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June 28, 2017

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Anti-human trafficking efforts garner praise at int'l workshop

TAIPEI--Speakers at an international anti-human trafficking workshop being held in Taipei yesterday praised Taiwan for its efforts to combat human trafficking in recent years.

Guests from Australia, Cambodia, Thailand, the Philippines and Malaysia gathered at the one-day workshop, organized by Taiwan's National Immigration Agency (NIA), to discuss forced labor issues and their efforts in cracking down on human trafficking.

Brent Christensen, deputy director of the Taipei Office of the American Institute in Taiwan, said Taiwan has achieved "significant improvements" in its efforts to combat human trafficking in recent years.

"For example, it has imposed heavier penalties on human traffickers, stepped up education of its prosecutors and judges, and established multilanguage hotlines for foreign workers to report illegal conduct," Christensen said in Chinese.

He added that the United States supports the passing of a domestic workers protection act in Taiwan, which would extend protection to the nearly 200,000 foreign domestic workers and caregivers in the country and an unknown number of Taiwanese nationals.

Vice President Wu Den-yih said at the opening of the workshop that Taiwan has adopted and implemented two United Nations human rights covenants in 2009.

It has also received a Tier 1 ranking in the Trafficking in Persons Report compiled by the U.S. Department of State for three consecutive years since 2010, he said, which he described as the result of a joint effort between people from Taiwan and abroad.

The NIA said it hopes the workshop, attended by over 100 participants, will enhance collaboration between the Taiwanese government and international NGOs.

Political Commitment Key to Tackling Trafficking: Expert

An anti-human trafficking expert from Australia said yesterday in Taipei that political commitment, instead of massive resources, is the key to improving labor exploitation and human trafficking conditions.

"Not everything requires massive resources," Anne Gallagher, who was named a 2102 Trafficking in Persons Report Hero by the U.S. government, said on the sidelines of an international workshop on strategies for combating human trafficking.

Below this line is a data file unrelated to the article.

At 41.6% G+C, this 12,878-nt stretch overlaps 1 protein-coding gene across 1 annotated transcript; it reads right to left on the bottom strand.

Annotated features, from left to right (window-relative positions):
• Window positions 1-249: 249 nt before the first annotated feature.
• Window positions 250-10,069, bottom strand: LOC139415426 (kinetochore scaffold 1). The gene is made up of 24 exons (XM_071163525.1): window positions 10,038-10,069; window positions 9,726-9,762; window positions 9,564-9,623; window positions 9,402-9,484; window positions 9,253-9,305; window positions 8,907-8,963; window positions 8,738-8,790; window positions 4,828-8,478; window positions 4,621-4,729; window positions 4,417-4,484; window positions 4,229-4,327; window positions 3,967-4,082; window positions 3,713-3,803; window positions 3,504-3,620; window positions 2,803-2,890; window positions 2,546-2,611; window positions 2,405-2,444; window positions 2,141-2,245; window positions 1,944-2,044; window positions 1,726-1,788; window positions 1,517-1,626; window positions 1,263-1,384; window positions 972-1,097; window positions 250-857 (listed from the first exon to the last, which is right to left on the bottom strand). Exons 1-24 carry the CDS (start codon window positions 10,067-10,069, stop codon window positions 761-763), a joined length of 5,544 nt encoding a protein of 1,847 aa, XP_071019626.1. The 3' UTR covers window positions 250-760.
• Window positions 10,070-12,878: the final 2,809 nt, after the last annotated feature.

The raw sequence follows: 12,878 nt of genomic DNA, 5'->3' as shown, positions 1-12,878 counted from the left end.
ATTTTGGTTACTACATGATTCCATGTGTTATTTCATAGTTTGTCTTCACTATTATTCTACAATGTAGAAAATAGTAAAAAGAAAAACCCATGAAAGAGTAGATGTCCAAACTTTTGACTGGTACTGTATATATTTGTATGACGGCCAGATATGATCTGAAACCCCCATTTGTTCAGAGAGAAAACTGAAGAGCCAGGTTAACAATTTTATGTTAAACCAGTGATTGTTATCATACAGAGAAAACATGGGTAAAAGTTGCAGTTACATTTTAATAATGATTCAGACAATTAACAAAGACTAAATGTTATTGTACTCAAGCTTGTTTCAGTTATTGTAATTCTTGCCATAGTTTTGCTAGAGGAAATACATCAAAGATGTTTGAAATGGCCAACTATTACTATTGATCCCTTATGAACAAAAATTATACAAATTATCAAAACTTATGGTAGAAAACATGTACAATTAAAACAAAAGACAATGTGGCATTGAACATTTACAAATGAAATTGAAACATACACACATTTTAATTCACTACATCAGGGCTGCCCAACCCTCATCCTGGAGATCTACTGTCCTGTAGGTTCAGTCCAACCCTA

"I really believe if there is a genuine political will behind improving the situation of domestic foreign workers in Taiwan, and the law is part of that, it will happen," Gallagher said.

The lawyer and scholar was asked what suggestions she would make on the issue to Taiwan's government, which has drafted a law to protect domestic workers and caregivers in the country but lacks law enforcement officers and resources to carry out labor inspections.

"The enforcement will always be a problem," Gallagher said but added that it was equally important to raise the awareness of migrant workers and give them contacts to which they can reach out.

Taiwan should also not feel constrained by its lack of mutual legal assistance with most countries because of its diplomatic plight because a lot of informal cooperation can also take place, Gallagher said.

Taiwanese law enforcement agencies can reach out to more of their counterparts in human trafficking countries of origin, Gallagher said, noting that a lot of intelligence can "flow back and forth" when these agencies trust and understand each other's work.

Taiwan can also do more to tackle the problem of labor recruitment agencies that often overcharge foreign laborers, said Gallagher, leader of the Asia Regional Trafficking in Persons Project that is funded by the Australian Agency for International Development.

"This is a difficult area to regulate, but I think if Taiwan can advance in that direction that would really provide some good lessons for other countries where this kind of reform is needed," Gallagher said.

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